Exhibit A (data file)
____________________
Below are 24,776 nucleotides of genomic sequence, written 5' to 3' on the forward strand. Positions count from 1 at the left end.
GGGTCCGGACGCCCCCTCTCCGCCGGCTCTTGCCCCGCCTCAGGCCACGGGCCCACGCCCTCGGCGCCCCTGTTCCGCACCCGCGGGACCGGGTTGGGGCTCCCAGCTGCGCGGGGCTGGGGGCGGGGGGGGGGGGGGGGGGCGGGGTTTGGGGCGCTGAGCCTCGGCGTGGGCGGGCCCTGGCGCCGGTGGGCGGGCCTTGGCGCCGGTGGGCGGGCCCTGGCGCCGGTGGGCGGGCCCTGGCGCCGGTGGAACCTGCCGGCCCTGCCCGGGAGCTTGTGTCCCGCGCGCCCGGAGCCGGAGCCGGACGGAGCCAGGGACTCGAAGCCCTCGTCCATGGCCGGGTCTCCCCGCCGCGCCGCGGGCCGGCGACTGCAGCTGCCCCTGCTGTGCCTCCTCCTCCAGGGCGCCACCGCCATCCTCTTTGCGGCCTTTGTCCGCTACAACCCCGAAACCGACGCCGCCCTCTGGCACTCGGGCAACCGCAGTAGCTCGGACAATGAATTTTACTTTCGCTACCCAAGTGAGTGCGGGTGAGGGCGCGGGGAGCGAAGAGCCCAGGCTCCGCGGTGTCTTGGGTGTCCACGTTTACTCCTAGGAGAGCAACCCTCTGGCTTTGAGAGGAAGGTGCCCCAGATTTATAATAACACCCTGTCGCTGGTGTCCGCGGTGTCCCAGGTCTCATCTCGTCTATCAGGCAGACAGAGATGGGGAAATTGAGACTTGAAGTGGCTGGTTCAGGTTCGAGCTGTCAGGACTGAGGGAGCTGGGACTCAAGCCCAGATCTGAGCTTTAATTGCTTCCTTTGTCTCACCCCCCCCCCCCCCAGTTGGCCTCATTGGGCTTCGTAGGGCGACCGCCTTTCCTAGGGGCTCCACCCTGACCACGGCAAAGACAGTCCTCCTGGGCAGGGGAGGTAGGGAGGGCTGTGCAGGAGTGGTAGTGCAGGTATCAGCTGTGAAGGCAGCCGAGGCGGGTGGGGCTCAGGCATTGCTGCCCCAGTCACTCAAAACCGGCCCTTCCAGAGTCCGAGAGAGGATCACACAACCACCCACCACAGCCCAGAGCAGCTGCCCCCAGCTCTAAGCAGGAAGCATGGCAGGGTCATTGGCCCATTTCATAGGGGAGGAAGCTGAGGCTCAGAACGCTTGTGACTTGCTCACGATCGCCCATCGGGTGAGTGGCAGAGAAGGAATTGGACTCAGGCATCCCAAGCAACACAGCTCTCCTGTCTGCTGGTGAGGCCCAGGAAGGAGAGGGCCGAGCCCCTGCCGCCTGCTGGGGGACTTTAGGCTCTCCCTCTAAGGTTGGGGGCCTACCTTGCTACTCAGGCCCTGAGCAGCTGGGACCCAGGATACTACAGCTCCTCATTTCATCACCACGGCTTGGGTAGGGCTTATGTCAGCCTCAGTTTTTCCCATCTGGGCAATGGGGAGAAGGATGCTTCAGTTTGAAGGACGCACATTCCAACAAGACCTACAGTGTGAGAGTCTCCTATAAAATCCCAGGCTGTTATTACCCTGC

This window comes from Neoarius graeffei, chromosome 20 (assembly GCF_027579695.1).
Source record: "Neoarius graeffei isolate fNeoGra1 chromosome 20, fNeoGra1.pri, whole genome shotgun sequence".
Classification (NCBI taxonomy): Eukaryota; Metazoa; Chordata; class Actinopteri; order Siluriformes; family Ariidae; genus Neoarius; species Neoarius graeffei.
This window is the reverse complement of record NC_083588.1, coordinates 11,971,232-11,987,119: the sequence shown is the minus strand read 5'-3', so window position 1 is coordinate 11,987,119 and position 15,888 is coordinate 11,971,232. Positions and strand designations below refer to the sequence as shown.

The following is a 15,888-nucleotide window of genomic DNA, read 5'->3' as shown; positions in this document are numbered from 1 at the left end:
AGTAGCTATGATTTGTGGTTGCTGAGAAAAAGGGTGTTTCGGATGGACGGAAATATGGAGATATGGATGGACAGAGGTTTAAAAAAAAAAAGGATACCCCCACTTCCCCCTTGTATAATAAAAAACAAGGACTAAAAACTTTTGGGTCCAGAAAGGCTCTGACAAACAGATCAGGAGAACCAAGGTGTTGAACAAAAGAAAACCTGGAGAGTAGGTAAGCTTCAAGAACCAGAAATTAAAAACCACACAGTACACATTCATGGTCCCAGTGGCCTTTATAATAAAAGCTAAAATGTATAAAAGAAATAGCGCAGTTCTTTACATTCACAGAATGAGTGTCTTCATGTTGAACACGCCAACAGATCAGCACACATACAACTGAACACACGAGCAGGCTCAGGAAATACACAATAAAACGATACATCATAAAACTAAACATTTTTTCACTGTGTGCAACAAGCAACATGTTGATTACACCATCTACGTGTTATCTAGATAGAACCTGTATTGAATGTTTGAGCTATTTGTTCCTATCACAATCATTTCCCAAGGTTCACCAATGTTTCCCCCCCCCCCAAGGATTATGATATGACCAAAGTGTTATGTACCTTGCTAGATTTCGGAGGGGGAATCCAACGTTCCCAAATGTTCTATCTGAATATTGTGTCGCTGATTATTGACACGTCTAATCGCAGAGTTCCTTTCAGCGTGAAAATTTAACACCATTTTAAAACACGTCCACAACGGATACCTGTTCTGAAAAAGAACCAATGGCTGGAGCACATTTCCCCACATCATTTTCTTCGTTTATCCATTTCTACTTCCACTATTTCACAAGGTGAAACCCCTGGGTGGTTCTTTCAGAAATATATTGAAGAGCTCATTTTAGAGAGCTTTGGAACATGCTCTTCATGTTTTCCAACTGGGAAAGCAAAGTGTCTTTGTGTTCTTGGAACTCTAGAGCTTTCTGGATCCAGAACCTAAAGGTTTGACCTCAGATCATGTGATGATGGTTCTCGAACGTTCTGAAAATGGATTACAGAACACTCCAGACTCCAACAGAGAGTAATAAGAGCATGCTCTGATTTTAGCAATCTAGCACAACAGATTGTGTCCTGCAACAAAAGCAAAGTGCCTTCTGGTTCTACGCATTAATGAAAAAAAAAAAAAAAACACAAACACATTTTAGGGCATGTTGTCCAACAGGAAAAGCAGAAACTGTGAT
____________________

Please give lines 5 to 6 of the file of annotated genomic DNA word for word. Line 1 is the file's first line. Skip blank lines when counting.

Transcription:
Classification (NCBI taxonomy): Eukaryota; Metazoa; Chordata; class Actinopteri; order Siluriformes; family Ariidae; genus Neoarius; species Neoarius graeffei.
This window is the reverse complement of record NC_083588.1, coordinates 11,971,232-11,987,119: the sequence shown is the minus strand read 5'-3', so window position 1 is coordinate 11,987,119 and position 15,888 is coordinate 11,971,232. Positions and strand designations below refer to the sequence as shown.